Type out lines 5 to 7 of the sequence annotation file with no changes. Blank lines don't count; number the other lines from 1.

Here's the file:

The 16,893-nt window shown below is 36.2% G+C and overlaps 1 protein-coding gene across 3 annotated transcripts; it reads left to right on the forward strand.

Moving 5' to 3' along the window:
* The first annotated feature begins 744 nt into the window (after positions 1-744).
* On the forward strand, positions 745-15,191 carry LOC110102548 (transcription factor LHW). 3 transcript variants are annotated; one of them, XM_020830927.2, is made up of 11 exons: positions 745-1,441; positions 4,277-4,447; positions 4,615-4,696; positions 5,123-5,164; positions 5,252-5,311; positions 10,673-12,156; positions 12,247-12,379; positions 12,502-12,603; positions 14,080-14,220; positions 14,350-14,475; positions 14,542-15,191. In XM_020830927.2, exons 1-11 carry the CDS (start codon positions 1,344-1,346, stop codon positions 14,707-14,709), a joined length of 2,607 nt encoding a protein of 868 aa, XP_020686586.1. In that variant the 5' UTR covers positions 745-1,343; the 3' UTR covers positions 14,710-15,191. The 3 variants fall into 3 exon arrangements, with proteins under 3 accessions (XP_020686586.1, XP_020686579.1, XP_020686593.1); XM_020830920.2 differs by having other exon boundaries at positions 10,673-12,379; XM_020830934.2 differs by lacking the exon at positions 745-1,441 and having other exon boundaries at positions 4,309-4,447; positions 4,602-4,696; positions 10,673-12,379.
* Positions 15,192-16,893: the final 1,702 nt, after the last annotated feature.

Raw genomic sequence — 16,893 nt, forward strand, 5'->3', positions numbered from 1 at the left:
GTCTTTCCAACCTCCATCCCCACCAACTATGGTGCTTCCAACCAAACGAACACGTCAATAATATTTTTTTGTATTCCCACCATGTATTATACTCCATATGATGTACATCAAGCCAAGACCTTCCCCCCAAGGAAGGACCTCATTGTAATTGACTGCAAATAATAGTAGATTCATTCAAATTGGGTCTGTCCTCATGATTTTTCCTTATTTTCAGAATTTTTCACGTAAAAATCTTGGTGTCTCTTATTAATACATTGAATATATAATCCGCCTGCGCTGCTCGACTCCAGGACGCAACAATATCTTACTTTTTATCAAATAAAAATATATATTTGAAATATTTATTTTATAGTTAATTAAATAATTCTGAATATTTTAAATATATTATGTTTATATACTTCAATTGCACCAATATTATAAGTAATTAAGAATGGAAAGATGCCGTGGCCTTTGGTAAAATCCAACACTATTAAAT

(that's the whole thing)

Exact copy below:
* Positions 15,192-16,893: the final 1,702 nt, after the last annotated feature.

Raw genomic sequence — 16,893 nt, forward strand, 5'->3', positions numbered from 1 at the left:
GTCTTTCCAACCTCCATCCCCACCAACTATGGTGCTTCCAACCAAACGAACACGTCAATAATATTTTTTTGTATTCCCACCATGTATTATACTCCATATGATGTACATCAAGCCAAGACCTTCCCCCCAAGGAAGGACCTCATTGTAATTGACTGCAAATAATAGTAGATTCATTCAAATTGGGTCTGTCCTCATGATTTTTCCTTATTTTCAGAATTTTTCACGTAAAAATCTTGGTGTCTCTTATTAATACATTGAATATATAATCCGCCTGCGCTGCTCGACTCCAGGACGCAACAATATCTTACTTTTTATCAAATAAAAATATATATTTGAAATATTTATTTTATAGTTAATTAAATAATTCTGAATATTTTAAATATATTATGTTTATATACTTCAATTGCACCAATATTATAAGTAATTAAGAATGGAAAGATGCCGTGGCCTTTGGTAAAATCCAACACTATTAAAT